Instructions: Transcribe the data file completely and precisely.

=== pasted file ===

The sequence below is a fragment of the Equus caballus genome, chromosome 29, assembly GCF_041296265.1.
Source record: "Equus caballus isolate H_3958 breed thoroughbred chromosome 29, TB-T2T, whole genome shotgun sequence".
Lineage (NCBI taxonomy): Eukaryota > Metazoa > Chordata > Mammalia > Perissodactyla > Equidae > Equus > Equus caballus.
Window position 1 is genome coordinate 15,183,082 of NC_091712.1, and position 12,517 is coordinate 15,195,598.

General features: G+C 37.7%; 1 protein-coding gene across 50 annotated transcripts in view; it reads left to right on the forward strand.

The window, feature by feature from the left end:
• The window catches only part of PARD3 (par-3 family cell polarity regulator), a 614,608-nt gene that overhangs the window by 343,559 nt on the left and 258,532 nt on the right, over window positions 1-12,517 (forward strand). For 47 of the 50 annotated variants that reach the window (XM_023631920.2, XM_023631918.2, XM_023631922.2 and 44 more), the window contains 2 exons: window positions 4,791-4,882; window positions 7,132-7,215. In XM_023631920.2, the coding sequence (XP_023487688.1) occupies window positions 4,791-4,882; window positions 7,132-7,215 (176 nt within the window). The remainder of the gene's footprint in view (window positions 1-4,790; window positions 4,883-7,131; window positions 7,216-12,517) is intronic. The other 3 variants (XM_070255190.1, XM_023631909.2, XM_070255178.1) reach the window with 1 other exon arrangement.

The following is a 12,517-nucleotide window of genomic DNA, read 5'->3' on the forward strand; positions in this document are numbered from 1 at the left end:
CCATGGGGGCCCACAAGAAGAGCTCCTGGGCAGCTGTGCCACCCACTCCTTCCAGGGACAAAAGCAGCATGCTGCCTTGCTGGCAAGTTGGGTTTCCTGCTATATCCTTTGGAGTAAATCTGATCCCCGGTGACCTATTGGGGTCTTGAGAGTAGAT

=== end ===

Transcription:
The sequence below is a fragment of the Equus caballus genome, chromosome 29, assembly GCF_041296265.1.
Source record: "Equus caballus isolate H_3958 breed thoroughbred chromosome 29, TB-T2T, whole genome shotgun sequence".
Lineage (NCBI taxonomy): Eukaryota > Metazoa > Chordata > Mammalia > Perissodactyla > Equidae > Equus > Equus caballus.
Window position 1 is genome coordinate 15,183,082 of NC_091712.1, and position 12,517 is coordinate 15,195,598.

General features: G+C 37.7%; 1 protein-coding gene across 50 annotated transcripts in view; it reads left to right on the forward strand.

The window, feature by feature from the left end:
• The window catches only part of PARD3 (par-3 family cell polarity regulator), a 614,608-nt gene that overhangs the window by 343,559 nt on the left and 258,532 nt on the right, over window positions 1-12,517 (forward strand). For 47 of the 50 annotated variants that reach the window (XM_023631920.2, XM_023631918.2, XM_023631922.2 and 44 more), the window contains 2 exons: window positions 4,791-4,882; window positions 7,132-7,215. In XM_023631920.2, the coding sequence (XP_023487688.1) occupies window positions 4,791-4,882; window positions 7,132-7,215 (176 nt within the window). The remainder of the gene's footprint in view (window positions 1-4,790; window positions 4,883-7,131; window positions 7,216-12,517) is intronic. The other 3 variants (XM_070255190.1, XM_023631909.2, XM_070255178.1) reach the window with 1 other exon arrangement.

The following is a 12,517-nucleotide window of genomic DNA, read 5'->3' on the forward strand; positions in this document are numbered from 1 at the left end:
CCATGGGGGCCCACAAGAAGAGCTCCTGGGCAGCTGTGCCACCCACTCCTTCCAGGGACAAAAGCAGCATGCTGCCTTGCTGGCAAGTTGGGTTTCCTGCTATATCCTTTGGAGTAAATCTGATCCCCGGTGACCTATTGGGGTCTTGAGAGTAGAT